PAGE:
Influencers Dodge the Bullet: Instagram, Facebook Users to Have Choice in Hiding 'Likes'


It looks like, for now at least, social media influencers are in the clear.


After lots of deliberation, Facebook announced last week it would give users everywhere the choice to hide "likes" on their Instagram and Facebook accounts. The move comes after multiple years of tests on hiding likes for users in select countries around the world.


Facebook's decision to allow users to choose whether or not to hide "likes" is a huge win for influencers, celebrities and others who depend on the "social proof" aspect of sky-high "likes" and "follower" counts on their profiles to generate income.


For example, according to Hopper HQ's Instagram Rich List 2020, Dwayne "The Rock" Johnson is said to command $1 million for each post before his massive Instagram following.


And it's not just for the superstars. Influencer marketing has become a giant industry where even accounts with as little as a couple of thousand followers can make money.


What did the influencers have to say about all of this?


Hip hop artist Nicki Minaj was an early naysayer to Facebook's initial plan to scrap "likes," saying in 2019 that she would stop posting on Instagram due to the change.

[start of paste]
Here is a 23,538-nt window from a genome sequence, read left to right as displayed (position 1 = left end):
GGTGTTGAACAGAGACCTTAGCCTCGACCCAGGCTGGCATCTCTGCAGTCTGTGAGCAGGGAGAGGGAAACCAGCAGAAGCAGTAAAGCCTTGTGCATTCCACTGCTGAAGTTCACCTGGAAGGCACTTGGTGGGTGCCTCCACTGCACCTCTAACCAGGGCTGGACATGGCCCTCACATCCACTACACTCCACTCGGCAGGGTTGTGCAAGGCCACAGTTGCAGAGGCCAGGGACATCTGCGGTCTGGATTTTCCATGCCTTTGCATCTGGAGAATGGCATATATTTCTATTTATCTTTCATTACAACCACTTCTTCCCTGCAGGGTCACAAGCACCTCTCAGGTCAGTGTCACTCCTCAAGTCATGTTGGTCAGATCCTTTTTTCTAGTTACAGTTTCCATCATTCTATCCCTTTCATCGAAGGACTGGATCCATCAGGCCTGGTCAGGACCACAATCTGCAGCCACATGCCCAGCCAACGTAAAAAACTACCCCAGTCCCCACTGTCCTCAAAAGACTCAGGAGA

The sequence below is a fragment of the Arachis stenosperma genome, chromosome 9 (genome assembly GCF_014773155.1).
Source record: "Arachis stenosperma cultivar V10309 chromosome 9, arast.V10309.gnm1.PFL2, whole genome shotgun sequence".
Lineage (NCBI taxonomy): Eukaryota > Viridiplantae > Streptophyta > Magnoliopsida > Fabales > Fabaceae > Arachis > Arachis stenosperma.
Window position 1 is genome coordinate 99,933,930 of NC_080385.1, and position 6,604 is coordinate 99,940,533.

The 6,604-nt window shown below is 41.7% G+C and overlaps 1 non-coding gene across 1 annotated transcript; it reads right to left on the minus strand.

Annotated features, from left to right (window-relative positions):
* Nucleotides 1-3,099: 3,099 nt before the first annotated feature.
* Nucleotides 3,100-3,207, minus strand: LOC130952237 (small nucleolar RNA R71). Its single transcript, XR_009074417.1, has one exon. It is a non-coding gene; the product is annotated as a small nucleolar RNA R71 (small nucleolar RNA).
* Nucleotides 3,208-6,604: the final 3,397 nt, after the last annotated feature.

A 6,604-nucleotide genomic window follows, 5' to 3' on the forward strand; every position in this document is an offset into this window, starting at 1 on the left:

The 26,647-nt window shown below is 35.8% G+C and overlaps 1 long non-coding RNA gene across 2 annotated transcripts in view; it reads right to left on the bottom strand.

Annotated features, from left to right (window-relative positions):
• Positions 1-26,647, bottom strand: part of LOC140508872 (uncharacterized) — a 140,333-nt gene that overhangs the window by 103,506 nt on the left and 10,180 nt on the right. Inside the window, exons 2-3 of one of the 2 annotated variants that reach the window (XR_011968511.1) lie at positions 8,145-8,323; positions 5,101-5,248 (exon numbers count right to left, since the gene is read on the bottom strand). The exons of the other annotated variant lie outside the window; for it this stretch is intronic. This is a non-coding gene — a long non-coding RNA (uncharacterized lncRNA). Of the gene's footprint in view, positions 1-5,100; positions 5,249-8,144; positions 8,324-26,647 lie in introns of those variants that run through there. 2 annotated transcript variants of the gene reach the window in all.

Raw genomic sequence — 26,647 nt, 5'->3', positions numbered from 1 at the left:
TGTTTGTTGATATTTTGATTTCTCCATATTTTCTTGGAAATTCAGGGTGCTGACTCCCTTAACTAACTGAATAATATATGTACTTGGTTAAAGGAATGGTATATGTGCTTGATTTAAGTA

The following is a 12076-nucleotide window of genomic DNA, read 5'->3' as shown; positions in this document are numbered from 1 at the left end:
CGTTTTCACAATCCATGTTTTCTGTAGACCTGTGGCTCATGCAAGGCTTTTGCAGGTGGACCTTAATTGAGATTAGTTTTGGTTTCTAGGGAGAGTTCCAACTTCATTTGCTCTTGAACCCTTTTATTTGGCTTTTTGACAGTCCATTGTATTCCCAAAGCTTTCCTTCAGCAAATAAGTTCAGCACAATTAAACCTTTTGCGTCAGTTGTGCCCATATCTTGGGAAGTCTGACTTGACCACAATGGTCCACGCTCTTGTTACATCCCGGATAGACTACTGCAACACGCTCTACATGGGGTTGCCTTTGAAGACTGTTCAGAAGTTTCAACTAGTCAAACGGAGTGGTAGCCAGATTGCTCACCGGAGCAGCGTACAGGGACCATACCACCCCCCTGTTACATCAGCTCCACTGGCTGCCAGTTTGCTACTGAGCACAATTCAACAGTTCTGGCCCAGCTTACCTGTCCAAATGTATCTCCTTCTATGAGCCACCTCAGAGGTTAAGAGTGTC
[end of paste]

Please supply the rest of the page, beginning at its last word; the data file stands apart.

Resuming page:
She wasn't alone in the sentiment.


Artist Peter DeLuce, who said he gets most of his sales from Instagram, told The Guardian in 2019 that doing away with "likes" would be a huge detriment to his business.


"Likes are a good metric to prove your art is high quality - that there is a validation of your ideas and content," he said. "Without 'likes,' recognition in the art world returns to who you know or subjective elitist tastes."


Why throw out 'likes' anyway?


Facebook's move to take "likes" out of the equation came about amid a growing concern over the effects of social media on people's mental health.


It appears that Facebook's "have your cake and eat it too" approach could be the result of efforts to minimize social media's negative aspects, while also not alienating those who do value "likes."


"What we heard from people and experts was that not seeing 'like' counts was beneficial for some and annoying to others," according to Facebook's official release.


For the countless social media influencers who rely on "likes" and "follows" for their livelihood in this day and age, "annoying" might be a bit of an understatement.


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